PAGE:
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What is Central Serous Chorioretinopathy?

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  • Written By: Emma Lloyd
  • Edited By: Bronwyn Harris
  • Last Modified Date: 30 December 2017
  • Copyright Protected:
    2003-2018
    Conjecture Corporation
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Central serous chorioretinopathy, also called central serous retinopathy, is an eye condition which causes distorted vision. This condition is normally temporary, and has a variety of causes. Most people who are affected by central serous chorioretinopathy vision loss regain at least 20/30 eyesight within six months of symptoms first appearing.

Central serous chorioretinopathy develops when one or more of the macula layers of the retina become detached. The macula layers are located in the center of the retina, and form a small yellow-pigmented area which is crucial for maintaining clarity of vision. If these layers become detached, fluid is able to leak into the space behind the retina.

Central serous chorioretinopathy can occur spontaneously with no known cause, but there are several associated risk factors. Stress is believed to increase the risk, and the condition is also associated with high levels of the stress hormone cortisol. Corticosteroid medications such as cortisone, used to treat inflammatory diseases and allergies, can increase the risk of this type of eye damage. In addition, people with obstructive sleep apnea or systemic hypertension have an increased risk. Some evidence suggests that infection with Helicobacter pylori may increase susceptibility, but this has not been conclusively proven.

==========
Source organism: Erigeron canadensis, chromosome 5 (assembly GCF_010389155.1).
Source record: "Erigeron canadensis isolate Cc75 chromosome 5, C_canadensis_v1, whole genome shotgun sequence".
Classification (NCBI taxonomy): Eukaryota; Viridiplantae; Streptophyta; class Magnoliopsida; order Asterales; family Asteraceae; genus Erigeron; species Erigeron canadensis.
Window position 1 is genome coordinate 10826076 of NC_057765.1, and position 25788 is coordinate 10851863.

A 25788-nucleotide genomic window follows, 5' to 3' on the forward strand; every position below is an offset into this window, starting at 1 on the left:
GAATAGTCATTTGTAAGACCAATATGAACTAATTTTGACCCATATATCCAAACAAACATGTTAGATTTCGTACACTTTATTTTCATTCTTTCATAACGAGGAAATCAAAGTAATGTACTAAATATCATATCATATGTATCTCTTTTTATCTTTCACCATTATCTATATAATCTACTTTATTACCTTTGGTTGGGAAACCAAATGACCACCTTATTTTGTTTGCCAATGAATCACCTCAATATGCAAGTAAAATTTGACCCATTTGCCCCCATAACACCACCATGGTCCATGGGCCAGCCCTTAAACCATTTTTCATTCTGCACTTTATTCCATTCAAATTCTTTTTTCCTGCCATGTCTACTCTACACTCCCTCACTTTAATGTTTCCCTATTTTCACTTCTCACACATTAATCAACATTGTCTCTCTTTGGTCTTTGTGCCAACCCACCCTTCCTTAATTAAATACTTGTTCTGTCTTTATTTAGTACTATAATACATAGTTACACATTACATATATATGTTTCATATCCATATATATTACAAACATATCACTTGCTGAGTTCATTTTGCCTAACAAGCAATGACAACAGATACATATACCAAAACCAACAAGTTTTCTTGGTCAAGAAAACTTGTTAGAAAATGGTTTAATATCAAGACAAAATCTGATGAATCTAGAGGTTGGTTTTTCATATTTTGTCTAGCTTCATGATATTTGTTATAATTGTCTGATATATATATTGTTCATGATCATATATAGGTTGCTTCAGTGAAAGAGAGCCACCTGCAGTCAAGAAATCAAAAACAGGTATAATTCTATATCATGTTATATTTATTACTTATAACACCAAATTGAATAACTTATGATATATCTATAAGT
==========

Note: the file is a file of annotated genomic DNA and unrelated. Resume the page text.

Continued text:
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Symptoms of this eye disorder include distorted or blurred vision, random flashes of light appearing in the field of vision, and the development of a gray spot or blind spot in the central field of vision. Men are more likely than women to be affected, and people aged 20 to 50 are the most at risk age group.

Diagnosis is made via a retinal examination, and may be confirmed with fluorescein angiography. This test involves an intravenous injection of dye, and detection of the dye in the eye with camera equipment calibrated to detect fluorescence. Using this camera equipment, images of the blood vessels in the eye can be generated; these are then examined for evidence of retinal damage.

Often, treatment for the condition is not necessary, as the injury heals spontaneously for most people. Between 80% and 90% of people who develop the condition will regain vision of 20/25 or better in the affected eye without undergoing any form of treatment. Even so, some people experience some lingering side effects, such as reduction in color vision, or reduction in vision contrast.

Central serous chorioretinopathy treatment commonly consists of laser treatment to coagulate the torn tissues of the eye. Treatment is normally indicated in cases of chronic retinal detachment which persist for four months or longer, or cases in which retinal detachment occurs more than once in the same eye. Following treatment patients are encouraged to take part in activities to help reduce stress, such as meditation, yoga, or exercise.

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